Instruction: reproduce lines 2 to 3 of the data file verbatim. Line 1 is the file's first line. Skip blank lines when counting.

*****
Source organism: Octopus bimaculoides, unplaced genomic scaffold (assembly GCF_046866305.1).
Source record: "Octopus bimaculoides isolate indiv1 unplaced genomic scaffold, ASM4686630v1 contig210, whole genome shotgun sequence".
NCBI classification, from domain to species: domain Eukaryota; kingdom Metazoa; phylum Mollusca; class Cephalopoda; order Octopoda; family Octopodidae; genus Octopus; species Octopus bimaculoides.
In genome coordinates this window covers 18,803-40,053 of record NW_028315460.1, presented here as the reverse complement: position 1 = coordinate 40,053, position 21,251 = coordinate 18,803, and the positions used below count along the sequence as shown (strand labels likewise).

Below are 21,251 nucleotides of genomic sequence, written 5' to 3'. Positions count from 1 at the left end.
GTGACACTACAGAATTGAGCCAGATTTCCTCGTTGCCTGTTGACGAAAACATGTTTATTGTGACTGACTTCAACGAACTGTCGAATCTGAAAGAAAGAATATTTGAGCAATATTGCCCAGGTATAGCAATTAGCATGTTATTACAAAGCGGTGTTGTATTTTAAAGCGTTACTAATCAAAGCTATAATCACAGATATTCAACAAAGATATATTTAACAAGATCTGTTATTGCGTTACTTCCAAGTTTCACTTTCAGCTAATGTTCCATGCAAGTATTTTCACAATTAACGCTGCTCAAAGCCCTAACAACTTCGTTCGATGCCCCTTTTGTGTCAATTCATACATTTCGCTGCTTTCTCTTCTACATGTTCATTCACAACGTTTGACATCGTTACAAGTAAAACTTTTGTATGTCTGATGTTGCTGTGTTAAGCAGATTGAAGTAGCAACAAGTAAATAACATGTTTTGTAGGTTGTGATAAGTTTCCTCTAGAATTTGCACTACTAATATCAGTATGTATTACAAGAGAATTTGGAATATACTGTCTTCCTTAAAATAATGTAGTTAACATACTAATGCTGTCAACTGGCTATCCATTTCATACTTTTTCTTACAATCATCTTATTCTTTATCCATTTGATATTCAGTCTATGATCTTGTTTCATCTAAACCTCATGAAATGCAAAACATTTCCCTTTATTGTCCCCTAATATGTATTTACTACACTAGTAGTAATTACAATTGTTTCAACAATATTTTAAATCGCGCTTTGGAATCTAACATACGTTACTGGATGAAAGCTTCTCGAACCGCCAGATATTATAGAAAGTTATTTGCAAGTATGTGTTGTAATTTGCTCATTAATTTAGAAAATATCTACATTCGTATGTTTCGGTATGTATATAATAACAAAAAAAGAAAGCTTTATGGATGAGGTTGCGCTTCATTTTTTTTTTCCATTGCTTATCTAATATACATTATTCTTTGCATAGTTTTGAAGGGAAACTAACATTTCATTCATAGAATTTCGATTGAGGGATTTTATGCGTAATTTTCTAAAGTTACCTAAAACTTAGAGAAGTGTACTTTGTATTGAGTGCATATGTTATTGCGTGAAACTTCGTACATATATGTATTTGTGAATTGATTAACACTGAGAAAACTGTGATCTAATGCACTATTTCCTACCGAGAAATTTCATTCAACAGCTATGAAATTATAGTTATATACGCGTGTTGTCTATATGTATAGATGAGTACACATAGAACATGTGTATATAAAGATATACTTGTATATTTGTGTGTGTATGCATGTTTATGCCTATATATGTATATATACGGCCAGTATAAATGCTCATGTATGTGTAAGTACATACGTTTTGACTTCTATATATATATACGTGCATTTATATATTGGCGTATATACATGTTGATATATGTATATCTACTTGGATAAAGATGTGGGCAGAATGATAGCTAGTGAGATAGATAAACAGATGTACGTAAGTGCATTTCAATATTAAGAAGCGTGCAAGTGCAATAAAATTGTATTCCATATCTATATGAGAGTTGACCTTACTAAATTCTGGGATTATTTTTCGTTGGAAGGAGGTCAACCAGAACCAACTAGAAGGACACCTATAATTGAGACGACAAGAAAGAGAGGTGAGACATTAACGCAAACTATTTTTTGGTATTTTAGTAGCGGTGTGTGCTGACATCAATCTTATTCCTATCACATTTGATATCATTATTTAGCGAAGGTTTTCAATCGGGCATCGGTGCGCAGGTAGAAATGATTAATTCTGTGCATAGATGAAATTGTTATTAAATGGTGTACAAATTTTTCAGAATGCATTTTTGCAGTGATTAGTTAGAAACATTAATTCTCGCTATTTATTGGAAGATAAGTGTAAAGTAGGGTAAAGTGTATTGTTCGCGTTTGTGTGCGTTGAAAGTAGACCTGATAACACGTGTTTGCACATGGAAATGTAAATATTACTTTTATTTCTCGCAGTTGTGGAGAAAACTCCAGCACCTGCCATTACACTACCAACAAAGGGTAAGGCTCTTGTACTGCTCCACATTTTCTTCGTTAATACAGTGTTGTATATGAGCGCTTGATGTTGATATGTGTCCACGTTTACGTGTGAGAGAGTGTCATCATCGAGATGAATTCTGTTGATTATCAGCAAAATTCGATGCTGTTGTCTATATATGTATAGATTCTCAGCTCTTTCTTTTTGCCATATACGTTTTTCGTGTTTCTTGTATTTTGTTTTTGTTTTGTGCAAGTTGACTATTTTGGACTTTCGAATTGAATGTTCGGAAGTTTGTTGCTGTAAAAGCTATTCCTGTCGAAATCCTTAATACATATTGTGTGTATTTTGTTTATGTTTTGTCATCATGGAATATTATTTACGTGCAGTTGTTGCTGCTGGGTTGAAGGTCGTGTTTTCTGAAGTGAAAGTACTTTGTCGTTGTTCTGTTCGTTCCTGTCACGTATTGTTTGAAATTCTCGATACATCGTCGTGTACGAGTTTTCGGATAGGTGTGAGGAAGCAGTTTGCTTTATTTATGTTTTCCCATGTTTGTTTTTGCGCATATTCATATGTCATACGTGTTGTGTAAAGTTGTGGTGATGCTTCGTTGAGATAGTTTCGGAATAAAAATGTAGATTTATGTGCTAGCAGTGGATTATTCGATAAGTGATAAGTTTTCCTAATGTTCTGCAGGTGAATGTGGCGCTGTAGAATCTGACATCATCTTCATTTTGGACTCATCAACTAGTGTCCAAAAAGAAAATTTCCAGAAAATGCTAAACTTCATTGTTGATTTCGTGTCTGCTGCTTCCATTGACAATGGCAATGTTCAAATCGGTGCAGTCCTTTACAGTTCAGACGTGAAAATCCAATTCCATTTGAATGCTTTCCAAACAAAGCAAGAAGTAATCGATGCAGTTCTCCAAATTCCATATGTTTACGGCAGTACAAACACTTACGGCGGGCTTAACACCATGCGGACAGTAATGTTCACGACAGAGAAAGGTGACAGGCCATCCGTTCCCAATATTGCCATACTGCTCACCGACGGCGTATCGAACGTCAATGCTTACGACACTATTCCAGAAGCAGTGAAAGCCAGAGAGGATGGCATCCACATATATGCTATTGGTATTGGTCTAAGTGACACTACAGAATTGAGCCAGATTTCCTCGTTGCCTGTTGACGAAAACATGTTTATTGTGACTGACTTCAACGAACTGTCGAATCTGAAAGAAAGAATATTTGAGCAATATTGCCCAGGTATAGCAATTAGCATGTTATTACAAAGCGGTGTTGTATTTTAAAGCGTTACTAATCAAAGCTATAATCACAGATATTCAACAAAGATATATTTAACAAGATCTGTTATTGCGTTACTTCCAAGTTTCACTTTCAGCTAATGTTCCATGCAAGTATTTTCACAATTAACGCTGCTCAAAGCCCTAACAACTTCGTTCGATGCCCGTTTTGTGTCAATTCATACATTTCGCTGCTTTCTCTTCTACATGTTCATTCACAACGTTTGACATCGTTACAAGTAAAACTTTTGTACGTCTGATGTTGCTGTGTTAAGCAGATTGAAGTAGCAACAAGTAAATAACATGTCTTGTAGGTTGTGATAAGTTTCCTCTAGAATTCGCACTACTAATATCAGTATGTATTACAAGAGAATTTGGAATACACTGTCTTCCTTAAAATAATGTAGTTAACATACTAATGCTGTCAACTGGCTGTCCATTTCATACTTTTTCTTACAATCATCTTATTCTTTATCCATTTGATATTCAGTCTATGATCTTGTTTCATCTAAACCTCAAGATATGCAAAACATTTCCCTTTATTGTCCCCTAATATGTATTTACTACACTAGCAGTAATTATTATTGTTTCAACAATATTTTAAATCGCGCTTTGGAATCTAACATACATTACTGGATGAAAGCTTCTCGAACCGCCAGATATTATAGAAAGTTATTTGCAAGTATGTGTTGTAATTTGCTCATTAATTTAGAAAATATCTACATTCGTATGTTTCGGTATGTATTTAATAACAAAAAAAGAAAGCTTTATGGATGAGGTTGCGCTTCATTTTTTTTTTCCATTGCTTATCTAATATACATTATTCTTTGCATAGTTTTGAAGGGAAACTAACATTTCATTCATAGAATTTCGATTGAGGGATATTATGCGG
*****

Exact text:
Source record: "Octopus bimaculoides isolate indiv1 unplaced genomic scaffold, ASM4686630v1 contig210, whole genome shotgun sequence".
NCBI classification, from domain to species: domain Eukaryota; kingdom Metazoa; phylum Mollusca; class Cephalopoda; order Octopoda; family Octopodidae; genus Octopus; species Octopus bimaculoides.